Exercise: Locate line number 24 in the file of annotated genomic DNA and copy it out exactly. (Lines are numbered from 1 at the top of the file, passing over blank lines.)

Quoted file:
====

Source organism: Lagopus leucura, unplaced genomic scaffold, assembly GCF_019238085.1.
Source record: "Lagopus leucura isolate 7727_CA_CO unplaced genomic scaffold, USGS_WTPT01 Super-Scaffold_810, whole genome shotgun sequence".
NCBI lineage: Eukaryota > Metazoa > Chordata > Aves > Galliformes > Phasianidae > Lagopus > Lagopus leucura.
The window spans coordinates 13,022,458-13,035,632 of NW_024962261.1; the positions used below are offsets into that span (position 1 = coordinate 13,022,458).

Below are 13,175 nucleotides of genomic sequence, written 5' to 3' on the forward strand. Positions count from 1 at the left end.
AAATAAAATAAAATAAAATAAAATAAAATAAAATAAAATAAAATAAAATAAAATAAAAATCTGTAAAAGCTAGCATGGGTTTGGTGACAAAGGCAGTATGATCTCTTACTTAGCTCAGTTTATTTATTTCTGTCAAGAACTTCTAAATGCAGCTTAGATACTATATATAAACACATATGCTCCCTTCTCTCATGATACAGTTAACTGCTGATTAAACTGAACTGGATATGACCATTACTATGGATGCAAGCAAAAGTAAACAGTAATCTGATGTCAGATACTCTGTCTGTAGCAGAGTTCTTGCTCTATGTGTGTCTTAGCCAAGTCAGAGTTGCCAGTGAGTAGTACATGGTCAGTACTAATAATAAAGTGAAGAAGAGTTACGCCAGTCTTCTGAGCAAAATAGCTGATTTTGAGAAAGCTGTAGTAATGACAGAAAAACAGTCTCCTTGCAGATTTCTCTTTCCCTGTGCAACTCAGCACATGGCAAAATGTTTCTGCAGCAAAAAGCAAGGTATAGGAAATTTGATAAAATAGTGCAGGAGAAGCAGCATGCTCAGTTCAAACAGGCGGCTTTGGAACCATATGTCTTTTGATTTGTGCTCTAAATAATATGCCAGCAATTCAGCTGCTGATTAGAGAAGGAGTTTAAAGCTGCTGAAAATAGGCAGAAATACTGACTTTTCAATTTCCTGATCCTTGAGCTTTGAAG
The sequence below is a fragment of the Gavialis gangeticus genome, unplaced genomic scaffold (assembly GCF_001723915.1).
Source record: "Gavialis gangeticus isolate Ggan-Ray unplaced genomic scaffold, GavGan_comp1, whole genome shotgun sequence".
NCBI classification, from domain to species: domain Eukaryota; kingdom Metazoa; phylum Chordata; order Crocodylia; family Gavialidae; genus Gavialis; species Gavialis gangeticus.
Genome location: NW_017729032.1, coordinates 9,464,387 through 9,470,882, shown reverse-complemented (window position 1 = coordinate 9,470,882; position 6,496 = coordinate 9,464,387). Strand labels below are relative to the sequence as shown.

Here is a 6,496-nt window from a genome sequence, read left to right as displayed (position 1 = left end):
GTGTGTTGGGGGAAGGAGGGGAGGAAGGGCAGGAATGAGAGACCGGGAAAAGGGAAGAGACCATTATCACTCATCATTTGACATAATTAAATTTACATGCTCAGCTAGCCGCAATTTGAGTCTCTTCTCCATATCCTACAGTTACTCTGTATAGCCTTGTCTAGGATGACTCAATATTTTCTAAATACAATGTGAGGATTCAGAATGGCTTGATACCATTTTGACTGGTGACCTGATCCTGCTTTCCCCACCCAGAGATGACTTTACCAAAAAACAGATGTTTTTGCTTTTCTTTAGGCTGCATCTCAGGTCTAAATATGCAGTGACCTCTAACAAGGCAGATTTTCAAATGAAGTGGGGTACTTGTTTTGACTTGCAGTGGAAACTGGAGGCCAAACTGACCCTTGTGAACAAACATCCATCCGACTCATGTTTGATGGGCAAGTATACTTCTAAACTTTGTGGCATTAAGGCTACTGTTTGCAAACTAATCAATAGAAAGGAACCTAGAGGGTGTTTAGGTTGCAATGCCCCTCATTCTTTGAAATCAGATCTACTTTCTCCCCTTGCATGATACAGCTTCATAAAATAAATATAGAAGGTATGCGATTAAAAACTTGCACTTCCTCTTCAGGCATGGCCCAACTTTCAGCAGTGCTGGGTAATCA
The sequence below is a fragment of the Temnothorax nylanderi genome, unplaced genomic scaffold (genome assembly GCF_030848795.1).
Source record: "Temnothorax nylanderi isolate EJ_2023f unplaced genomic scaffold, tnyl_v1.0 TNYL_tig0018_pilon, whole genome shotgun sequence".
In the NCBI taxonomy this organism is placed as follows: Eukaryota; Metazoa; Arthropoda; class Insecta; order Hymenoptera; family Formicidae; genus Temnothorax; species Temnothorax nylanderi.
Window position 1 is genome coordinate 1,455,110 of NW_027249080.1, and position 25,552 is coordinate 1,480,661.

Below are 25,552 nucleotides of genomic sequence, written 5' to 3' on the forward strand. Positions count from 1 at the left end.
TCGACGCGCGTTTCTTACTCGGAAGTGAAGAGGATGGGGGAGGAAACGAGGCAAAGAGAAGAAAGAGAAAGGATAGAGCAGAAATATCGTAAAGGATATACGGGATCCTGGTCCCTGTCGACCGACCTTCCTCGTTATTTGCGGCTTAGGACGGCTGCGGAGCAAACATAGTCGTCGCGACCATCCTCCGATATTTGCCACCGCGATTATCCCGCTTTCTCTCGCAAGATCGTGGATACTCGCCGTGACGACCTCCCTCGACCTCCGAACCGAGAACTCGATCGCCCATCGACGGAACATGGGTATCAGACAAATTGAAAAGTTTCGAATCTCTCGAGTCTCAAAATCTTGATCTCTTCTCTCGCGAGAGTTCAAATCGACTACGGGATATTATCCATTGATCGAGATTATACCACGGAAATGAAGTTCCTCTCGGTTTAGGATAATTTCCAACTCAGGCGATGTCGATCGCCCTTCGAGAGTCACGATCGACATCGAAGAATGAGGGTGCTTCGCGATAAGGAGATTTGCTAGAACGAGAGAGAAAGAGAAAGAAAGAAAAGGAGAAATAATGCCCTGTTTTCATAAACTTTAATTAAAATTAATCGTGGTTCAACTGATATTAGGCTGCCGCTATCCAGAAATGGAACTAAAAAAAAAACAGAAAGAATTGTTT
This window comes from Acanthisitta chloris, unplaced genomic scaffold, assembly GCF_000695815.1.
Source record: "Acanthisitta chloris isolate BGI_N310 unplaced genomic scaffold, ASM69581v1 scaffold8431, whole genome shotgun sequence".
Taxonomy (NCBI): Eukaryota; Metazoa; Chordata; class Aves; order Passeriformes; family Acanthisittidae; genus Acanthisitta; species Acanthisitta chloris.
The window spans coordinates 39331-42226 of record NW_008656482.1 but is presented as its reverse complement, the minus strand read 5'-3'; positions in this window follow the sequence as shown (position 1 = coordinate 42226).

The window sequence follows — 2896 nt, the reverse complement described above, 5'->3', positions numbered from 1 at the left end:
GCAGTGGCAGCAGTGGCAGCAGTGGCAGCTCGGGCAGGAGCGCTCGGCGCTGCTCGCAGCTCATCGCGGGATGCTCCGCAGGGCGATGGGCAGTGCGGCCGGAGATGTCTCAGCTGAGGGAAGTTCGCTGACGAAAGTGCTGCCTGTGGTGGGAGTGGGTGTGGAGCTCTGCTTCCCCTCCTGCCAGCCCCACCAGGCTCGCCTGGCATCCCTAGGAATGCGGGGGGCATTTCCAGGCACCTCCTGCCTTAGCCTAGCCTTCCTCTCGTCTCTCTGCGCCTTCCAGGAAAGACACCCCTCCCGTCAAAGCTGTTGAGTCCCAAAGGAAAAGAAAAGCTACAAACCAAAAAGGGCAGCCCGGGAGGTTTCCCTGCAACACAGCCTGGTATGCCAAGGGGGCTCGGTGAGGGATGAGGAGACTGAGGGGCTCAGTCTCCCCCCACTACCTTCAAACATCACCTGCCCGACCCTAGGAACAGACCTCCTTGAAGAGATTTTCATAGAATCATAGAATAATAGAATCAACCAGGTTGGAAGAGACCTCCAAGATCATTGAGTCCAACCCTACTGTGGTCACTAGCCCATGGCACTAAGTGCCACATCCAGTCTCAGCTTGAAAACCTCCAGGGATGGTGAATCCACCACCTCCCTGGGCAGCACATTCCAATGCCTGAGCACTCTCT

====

GCAGTGGCAGCAGTGGCAGCAGTGGCAGCTCGGGCAGGAGCGCTCGGCGCTGCTCGCAGCTCATCGCGGGATGCTCCGCAGGGCGATGGGCAGTGCGGCCGGAGATGTCTCAGCTGAGGGAAGTTCGCTGACGAAAGTGCTGCCTGTGGTGGGAGTGGGTGTGGAGCTCTGCTTCCCCTCCTGCCAGCCCCACCAGGCTCGCCTGGCATCCCTAGGAATGCGGGGGGCATTTCCAGGCACCTCCTGCCTTAGCCTAGCCTTCCTCTCGTCTCTCTGCGCCTTCCAGGAAAGACACCCCTCCCGTCAAAGCTGTTGAGTCCCAAAGGAAAAGAAAAGCTACAAACCAAAAAGGGCAGCCCGGGAGGTTTCCCTGCAACACAGCCTGGTATGCCAAGGGGGCTCGGTGAGGGATGAGGAGACTGAGGGGCTCAGTCTCCCCCCACTACCTTCAAACATCACCTGCCCGACCCTAGGAACAGACCTCCTTGAAGAGATTTTCATAGAATCATAGAATAATAGAATCAACCAGGTTGGAAGAGACCTCCAAGATCATTGAGTCCAACCCTACTGTGGTCACTAGCCCATGGCACTAAGTGCCACATCCAGTCTCAGCTTGAAAACCTCCAGGGATGGTGAATCCACCACCTCCCTGGGCAGCACATTCCAATGCCTGAGCACTCTCT